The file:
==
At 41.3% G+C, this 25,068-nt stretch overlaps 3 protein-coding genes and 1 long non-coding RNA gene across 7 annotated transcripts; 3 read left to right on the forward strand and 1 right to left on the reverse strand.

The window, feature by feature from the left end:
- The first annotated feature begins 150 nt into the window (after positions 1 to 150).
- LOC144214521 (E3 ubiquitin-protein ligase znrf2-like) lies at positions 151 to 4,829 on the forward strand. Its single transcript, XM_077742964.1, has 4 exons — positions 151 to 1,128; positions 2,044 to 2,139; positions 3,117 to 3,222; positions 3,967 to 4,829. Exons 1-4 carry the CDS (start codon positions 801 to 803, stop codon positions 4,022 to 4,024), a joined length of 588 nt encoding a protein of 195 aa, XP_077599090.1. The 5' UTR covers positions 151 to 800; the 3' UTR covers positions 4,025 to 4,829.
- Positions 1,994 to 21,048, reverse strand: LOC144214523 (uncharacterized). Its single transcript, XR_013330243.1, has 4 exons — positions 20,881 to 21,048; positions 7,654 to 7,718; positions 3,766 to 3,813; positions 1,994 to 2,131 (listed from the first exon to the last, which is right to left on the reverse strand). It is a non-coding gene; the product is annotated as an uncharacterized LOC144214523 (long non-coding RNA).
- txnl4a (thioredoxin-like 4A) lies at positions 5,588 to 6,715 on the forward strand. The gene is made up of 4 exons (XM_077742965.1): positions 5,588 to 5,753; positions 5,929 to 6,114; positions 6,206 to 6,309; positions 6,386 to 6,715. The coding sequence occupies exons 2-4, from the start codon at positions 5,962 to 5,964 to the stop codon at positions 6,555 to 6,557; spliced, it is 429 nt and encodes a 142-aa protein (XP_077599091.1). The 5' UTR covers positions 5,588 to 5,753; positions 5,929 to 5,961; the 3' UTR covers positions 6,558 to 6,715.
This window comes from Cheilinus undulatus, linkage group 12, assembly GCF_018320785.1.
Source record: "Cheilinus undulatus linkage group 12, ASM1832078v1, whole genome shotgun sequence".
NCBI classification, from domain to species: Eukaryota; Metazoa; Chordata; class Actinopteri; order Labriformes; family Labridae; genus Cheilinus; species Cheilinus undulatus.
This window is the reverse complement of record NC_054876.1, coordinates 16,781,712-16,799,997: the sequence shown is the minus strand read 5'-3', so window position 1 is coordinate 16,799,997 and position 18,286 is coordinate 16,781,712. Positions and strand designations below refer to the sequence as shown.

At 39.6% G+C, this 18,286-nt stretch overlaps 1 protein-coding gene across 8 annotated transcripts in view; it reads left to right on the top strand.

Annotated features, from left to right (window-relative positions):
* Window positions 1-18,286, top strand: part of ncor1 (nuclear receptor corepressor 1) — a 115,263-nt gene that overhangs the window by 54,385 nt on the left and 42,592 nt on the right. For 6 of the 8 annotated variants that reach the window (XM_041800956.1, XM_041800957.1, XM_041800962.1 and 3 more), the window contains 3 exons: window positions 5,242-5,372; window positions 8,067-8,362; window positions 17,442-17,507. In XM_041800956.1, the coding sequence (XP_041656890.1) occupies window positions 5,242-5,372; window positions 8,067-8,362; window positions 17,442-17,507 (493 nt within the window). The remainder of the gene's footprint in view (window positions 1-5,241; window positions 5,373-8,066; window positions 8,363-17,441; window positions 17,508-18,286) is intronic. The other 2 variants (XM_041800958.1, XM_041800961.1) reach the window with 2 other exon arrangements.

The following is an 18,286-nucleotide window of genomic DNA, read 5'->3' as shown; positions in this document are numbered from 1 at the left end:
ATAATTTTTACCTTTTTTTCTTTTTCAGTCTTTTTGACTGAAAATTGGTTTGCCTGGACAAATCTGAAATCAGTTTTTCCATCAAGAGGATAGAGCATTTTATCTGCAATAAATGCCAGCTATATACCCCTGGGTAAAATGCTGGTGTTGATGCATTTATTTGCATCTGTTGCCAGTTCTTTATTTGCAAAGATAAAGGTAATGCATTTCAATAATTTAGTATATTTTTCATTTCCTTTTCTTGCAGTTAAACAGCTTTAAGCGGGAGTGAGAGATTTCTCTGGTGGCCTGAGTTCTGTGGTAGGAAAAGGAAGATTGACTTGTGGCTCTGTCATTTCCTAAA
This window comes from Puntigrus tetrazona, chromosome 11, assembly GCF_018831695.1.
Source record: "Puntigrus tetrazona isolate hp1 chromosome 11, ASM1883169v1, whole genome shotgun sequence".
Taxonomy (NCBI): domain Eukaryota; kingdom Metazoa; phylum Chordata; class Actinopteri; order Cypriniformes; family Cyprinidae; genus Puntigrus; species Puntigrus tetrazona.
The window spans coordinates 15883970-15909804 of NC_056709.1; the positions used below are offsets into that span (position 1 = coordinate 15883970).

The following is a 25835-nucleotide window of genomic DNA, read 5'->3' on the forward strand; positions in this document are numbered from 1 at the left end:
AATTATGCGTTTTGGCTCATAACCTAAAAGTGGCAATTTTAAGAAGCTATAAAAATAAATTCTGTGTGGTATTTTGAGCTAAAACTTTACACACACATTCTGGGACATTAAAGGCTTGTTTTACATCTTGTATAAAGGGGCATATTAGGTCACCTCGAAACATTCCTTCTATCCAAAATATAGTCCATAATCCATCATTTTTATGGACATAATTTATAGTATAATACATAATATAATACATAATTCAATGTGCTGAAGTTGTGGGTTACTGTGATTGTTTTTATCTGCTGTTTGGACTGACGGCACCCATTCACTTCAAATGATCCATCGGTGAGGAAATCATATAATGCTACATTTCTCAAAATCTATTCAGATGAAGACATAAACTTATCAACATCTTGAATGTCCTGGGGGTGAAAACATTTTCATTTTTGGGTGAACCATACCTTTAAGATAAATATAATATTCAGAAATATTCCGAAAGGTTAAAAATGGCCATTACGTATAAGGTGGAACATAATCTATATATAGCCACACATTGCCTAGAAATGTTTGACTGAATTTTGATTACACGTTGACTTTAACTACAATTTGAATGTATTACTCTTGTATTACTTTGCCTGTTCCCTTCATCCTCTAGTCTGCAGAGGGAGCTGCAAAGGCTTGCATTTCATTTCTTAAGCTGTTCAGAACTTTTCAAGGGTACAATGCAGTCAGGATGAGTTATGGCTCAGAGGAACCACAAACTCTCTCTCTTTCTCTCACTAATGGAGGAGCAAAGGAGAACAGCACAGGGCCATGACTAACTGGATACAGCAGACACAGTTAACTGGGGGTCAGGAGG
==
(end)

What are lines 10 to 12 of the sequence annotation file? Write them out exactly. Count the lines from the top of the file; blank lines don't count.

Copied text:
This window is the reverse complement of record NC_054876.1, coordinates 16,781,712-16,799,997: the sequence shown is the minus strand read 5'-3', so window position 1 is coordinate 16,799,997 and position 18,286 is coordinate 16,781,712. Positions and strand designations below refer to the sequence as shown.

At 39.6% G+C, this 18,286-nt stretch overlaps 1 protein-coding gene across 8 annotated transcripts in view; it reads left to right on the top strand.

Annotated features, from left to right (window-relative positions):